• This is essentially a sole proprietorship with limited liability. Even single-member LLCs should sign operating agreements to shore up their personal asset protection and keep the separation between their personal and company activity crystal clear.

Step 5: File for an Employer Identification Number and Business Licenses

After filing a Certificate of Formation, securing an Employer Identification Number (EIN) from the IRS is the most crucial task of any New Hampshire business. Like individuals use a social security number to pay income tax, an EIN is an LLC’s unique identification number for the Internal Revenue Service.

But you’ll need your EIN for much more than paying Federal tax. It’s required to apply for a business bank account, credit card, and business licenses and permits at the state and Federal levels. We can help you get an EIN for free.

Sign selling New Hampshire maple syrup

Let Us Handle Your LLC Paperwork

All entrepreneurs face the daunting challenge of building a successful business in a competitive environment. Should they let time-sucking paperwork, or costly setbacks from filing errors, get in their way?

Swyft Filings’ LLC formation service will get your filing done faster than you ever could by yourself, with no mistakes, delays, or headaches. We’ll ensure your New Hampshire LLC business name follows the rules and your Certificate of Formation is perfect. 

Unlock Your Business’s Potential With an LLC:

Tax advantages: Enjoy pass-through taxation for your business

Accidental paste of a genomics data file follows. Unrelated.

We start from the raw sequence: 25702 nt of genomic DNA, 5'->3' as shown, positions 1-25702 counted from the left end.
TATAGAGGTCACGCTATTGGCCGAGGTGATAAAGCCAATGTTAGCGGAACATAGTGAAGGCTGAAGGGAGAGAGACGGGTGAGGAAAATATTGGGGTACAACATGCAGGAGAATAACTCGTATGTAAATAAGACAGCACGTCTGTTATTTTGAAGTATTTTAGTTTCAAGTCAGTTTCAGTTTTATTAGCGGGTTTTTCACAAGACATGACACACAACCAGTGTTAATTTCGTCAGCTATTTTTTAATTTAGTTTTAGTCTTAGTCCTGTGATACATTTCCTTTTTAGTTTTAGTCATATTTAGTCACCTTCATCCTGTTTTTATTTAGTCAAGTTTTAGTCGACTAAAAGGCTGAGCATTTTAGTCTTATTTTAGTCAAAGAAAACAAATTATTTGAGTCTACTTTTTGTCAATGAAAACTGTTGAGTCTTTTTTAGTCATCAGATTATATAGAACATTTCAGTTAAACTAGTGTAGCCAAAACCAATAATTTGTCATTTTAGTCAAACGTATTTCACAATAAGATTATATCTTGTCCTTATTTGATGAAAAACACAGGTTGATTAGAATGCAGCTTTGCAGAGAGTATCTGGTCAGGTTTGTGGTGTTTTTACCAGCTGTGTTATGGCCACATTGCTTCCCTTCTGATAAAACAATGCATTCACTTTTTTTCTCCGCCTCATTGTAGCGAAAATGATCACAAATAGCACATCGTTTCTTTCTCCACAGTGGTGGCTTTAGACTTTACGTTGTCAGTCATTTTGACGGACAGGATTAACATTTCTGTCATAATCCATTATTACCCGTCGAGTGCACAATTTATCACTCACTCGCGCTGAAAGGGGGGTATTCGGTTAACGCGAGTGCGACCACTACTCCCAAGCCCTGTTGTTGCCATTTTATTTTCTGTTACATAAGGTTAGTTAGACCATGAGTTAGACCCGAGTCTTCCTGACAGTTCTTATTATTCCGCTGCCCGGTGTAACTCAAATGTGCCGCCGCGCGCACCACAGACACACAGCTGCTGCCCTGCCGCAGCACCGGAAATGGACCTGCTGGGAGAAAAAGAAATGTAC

Operational flexibility: Choose a management structure that fits your specific needs

Asset protection: Separate personal and business finances, safeguarding your personal assets

Launch My New Hampshire LLC Today


How much does it cost to set up an LLC in New Hampshire?

The filing fee for a New Hampshire LLC certificate of formation is $100.

How is an LLC taxed in New Hampshire?

New Hampshire LLCs are taxed as pass-through entities, meaning their tax rates depend on their members’ personal tax returns. LLCs in New Hampshire owe two state business taxes depending on their revenue. Their members will pay their LLC income as self-employment tax.

What are the benefits of a New Hampshire LLC?

LLCs in New Hampshire combine a sole proprietorship’s tax savings with a C corporation’s liability protections. They’re simple to start and maintain, and you can manage them however you see fit, with as many members as you need.

How do you dissolve an LLC in New Hampshire?

After you’ve followed the dissolution procedures in your LLC operating agreement, pay all of your outstanding taxes, then file a Certificate of Cancellation for your company with a $35 filing fee for the New Hampshire secretary of state.


  1. New Hampshire Department of State. “Domestic and Foreign Limited Liability Company.” Accessed April 17, 2023.

  2. The General Court of New Hampshire. “Title XXVIII Partnerships Chapter 304-C Limited Liability Companies.” Accessed April 17, 2023.

  3. New Hampshire Department of Revenue Administration. “Overview of New Hampshire Taxes.” Accessed April 20, 2023. 

  4. New Hampshire Secretary of State. “Choosing Your Business Name.” Accessed April 17, 2023.

  5. New Hampshire Secretary of State. “State of New Hampshire Certificate of Formation.” Accessed April 17, 2023.

Originally published on December 20, 2022, and last edited on January 30, 2024.